Evaluating temperature preference of Nile tilapia juveniles

Renaud Nivelle, M.S. Vincent Gennotte, Ph.D. Emery Jules Kembolo Kalala Nguyen Bich Ngoc, M.S. Marc Muller, Ph.D. Prof. Charles Mélard Carole Rougeot, Ph.D.

Results shows species can briefly choose a masculinizing temperature

temperature preference
This study shows for the first time that Nile tilapia juveniles can choose a masculinizing temperature during a short period of time. Photo by Darryl Jory.

The main environmental sex determination factor reported in fish is temperature, and almost 60 fish species displaying temperature sex determination or genetic sex determination (GSD) with a temperature effect (GSD+TE) have been described in the literature.

Nile tilapia (Oreochromis niloticus) is an African freshwater fish living in contrasting habitats. Thermal treatments with temperatures above 32 degrees-C to 36.5 degrees-C for at least 10 days during the gonadal differentiation period [from 10 to 30 days post fertilization (dpf) for Nile tilapia] induce masculinization. The magnitude of masculinization strongly depends on parental effects, from no effect to almost 100 percent males.

In Nile tilapia, the optimal growing temperature in a controlled environment is approximately 27 to 30 degrees-C, below the masculinizing high temperatures above 32 degrees-C. Thus, the relevance of thermal sex reversal in a natural context and the consequences for potential selective advantages are unclear. Additionally, it was unclear whether undifferentiated O. niloticus juveniles would spontaneously move to high, potentially masculinizing temperatures, inducing sex reversal. The thermal preference of species exhibiting a GSD + TE sex determining system during the thermosensitive period for sex determination has only been studied in African catfish.

This article – adapted and summarized from the original publication – reports on a study to determine whether sexually undifferentiated juveniles of Nile tilapia spontaneously prefer higher, unfavorable temperatures and whether this choice skews the sex ratio toward males.

Study setup

Nile tilapias from the Lake Manzala (Egypt) strain were obtained from the Research and Education Center in Aquaculture (CEFRA), Liège University, Belgium. All matings were performed between XX females and XX males, the latter obtained by hormonal sex reversal. XX progenies were used to better detect a potential masculinizing effect.

Five full-sib progenies (from 100 percent XX crosses) were subjected to (1) a horizontal three-compartment thermal step gradient (thermal continuum 28 to  32 to 36.5 degrees-C) during the thermosensitive period, (2) a control continuum (28- 28- 28 degrees-C) and (3) a thermal control tank (36.5 degrees-C).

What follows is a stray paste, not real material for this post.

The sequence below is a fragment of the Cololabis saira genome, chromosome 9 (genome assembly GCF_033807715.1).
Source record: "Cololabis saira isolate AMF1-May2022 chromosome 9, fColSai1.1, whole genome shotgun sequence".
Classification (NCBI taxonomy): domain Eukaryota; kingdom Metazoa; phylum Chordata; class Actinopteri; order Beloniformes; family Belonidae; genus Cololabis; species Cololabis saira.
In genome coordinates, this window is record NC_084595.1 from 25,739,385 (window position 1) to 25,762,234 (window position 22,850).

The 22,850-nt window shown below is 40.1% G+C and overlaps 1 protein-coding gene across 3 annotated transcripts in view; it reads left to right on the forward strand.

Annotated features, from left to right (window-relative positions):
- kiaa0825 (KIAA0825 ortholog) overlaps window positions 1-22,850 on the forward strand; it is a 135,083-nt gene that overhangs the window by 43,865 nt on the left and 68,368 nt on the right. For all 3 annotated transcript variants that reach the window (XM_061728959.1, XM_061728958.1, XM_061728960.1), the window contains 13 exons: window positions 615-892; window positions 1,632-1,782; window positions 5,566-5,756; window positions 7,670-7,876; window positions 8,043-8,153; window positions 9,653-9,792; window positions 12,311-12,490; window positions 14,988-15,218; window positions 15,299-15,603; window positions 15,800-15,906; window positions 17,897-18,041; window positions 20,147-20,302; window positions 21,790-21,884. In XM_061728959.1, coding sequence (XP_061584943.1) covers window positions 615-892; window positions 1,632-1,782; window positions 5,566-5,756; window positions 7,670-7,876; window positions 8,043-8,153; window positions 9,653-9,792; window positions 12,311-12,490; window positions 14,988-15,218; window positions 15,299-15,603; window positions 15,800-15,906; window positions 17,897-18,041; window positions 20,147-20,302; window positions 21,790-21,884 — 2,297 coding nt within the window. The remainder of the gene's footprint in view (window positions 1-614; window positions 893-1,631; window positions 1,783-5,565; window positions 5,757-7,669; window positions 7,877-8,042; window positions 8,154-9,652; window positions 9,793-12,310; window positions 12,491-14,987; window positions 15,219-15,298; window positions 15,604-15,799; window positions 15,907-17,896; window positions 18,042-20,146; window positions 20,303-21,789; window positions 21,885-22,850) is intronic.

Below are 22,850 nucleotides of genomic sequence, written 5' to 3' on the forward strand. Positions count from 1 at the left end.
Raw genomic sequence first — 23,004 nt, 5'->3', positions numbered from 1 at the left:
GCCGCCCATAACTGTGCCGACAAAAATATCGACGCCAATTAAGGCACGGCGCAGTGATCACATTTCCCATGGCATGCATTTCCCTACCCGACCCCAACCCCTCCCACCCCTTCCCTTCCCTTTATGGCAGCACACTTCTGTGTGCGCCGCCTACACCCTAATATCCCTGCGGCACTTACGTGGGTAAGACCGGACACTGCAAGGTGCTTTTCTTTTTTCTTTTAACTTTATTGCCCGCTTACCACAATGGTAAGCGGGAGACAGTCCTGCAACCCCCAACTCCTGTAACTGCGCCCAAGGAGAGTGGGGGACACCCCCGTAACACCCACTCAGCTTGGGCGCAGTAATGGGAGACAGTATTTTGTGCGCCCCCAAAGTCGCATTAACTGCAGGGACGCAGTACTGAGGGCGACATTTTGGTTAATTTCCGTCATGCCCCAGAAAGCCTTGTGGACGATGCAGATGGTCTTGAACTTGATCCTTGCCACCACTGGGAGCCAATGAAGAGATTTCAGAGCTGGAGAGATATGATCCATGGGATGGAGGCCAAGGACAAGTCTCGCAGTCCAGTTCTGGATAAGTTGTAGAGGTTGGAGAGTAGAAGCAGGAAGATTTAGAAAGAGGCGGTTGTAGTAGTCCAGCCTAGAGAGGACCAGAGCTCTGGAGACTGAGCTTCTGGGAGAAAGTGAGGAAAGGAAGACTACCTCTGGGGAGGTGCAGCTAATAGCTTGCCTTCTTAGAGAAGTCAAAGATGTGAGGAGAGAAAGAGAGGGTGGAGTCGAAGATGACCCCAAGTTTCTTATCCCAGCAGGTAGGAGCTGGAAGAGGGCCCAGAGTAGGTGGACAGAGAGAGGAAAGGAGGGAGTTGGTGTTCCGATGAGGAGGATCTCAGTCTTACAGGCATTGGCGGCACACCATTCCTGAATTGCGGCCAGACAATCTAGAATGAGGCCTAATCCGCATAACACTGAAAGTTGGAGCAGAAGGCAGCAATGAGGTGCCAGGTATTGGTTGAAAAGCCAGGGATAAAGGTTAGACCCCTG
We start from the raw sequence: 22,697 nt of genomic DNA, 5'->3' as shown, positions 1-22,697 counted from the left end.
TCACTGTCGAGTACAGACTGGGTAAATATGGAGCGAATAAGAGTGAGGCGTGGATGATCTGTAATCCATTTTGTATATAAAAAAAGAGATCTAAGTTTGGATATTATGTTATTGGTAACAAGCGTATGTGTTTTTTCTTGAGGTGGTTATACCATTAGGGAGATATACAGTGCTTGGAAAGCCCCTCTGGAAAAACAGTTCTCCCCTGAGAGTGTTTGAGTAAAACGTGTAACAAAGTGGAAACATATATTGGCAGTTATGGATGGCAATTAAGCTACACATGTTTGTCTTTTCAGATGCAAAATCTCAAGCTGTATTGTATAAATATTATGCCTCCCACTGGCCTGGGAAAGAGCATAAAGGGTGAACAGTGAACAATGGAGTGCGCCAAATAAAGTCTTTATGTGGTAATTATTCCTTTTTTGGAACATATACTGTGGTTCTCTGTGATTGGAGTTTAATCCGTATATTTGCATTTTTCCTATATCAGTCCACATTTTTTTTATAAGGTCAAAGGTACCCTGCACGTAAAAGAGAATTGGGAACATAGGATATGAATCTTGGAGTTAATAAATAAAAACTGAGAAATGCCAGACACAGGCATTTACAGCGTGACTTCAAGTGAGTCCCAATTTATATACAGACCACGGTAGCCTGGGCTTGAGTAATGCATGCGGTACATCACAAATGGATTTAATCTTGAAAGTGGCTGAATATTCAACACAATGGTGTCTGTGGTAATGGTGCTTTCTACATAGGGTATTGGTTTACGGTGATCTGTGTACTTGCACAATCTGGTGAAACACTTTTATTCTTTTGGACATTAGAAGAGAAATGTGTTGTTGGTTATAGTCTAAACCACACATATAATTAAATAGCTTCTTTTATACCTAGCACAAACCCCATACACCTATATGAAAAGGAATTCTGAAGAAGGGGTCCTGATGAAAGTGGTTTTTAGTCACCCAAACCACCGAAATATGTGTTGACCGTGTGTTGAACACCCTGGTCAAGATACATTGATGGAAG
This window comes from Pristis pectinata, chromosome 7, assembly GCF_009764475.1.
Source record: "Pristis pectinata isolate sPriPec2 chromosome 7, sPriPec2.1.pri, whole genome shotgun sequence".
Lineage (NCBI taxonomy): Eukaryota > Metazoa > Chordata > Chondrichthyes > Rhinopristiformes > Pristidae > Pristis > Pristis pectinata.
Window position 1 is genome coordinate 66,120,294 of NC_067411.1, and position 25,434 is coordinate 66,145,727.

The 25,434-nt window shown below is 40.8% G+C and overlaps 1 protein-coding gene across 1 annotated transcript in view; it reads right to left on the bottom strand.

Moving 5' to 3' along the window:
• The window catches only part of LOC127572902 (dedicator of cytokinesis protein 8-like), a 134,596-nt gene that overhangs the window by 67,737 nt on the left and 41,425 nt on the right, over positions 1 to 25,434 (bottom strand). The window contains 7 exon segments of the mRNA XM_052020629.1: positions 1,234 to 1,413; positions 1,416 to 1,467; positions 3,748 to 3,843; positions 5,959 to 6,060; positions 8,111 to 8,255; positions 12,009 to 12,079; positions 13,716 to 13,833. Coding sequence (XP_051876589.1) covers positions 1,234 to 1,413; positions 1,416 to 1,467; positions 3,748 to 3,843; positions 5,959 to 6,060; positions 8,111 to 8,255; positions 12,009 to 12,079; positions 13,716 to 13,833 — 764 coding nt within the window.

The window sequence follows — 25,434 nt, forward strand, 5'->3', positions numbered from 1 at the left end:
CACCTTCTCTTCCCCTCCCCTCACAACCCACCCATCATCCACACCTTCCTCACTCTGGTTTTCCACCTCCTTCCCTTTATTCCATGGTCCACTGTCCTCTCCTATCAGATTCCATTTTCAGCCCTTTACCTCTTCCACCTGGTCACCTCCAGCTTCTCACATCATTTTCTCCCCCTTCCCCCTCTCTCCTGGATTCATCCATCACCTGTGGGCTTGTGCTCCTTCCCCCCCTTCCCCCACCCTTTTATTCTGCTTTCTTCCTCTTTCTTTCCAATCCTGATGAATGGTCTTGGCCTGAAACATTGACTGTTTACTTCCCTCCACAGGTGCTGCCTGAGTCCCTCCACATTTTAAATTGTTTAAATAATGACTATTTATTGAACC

For detailed information on the experimental setup; progenies; rearing conditions; continuum compartmental occupation analysis; survival and sex ratio analyses; statistical analysis of data and other experimental design aspects, please refer to the original publication.

Results and discussion

Nile tilapia have a complex sex determination mechanism with major and minor genetic factors and a temperature effect (GSD+TE). Our experiment was designed to provide some insight into the relevance of temperature effects on Nile tilapia sex determination when fish have the opportunity to choose their thermal preference in a horizontal thermal step gradient, which represents some temperature choices that fish could make at a specific period of their life in the wild.

Our study shows that sexually undifferentiated juvenile tilapia moved across a three-connected-compartment device (continuum). In a control continuum (CC) where temperatures in the three compartments were identically set to 28 degrees-C at all times, the 10 dpf juveniles evenly occupied the three compartments after the first 5 days and that distribution stayed essentially even until the end of the experiment (40 dpf). Similar results have been reported by other researchers and other fish species.

Fig. 1: Post-treatment survival.

Survival rates at 40 dpf (post-treatment) in the control continuum, thermal continuum and thermal control (A: by progeny; B: mean + SD). Within each chart, bars with the same letter are not significantly different (generalized linear model, p-value > 0.05).

Animal personality traits also influence behavior in a context-dependent manner. In fish, three personality types have been described: 1) proactive: active coping, risk takers, suggesting a higher energy requirement, 2) reactive: passive coping, shy with a low level of aggression and immobility, suggesting lower metabolic costs, and 3) intermediate individuals between these two extremes.

In Nile tilapia and zebra fish, proactive individuals exhibit a higher thermal preference compared to reactive individuals. In our experiments, we used unsorted batches; thus, the distribution of thermal preferendum observed should reflect a mixed personality population. Interestingly, such an interpretation would lead us to conclude that the individuals preferring the higher temperatures, in particular those that prefer 36.5 degrees-C during the initial period and later on, would be the most proactive, exploratory individuals.

Existence of two successive thermal preferenda in our experiment could be related to the age and size of the fish. The optimal temperature for growth evolves depending on body mass in Oreochromis aureus, a species closely related to O. niloticus. Further experiments will be required to clearly address this issue.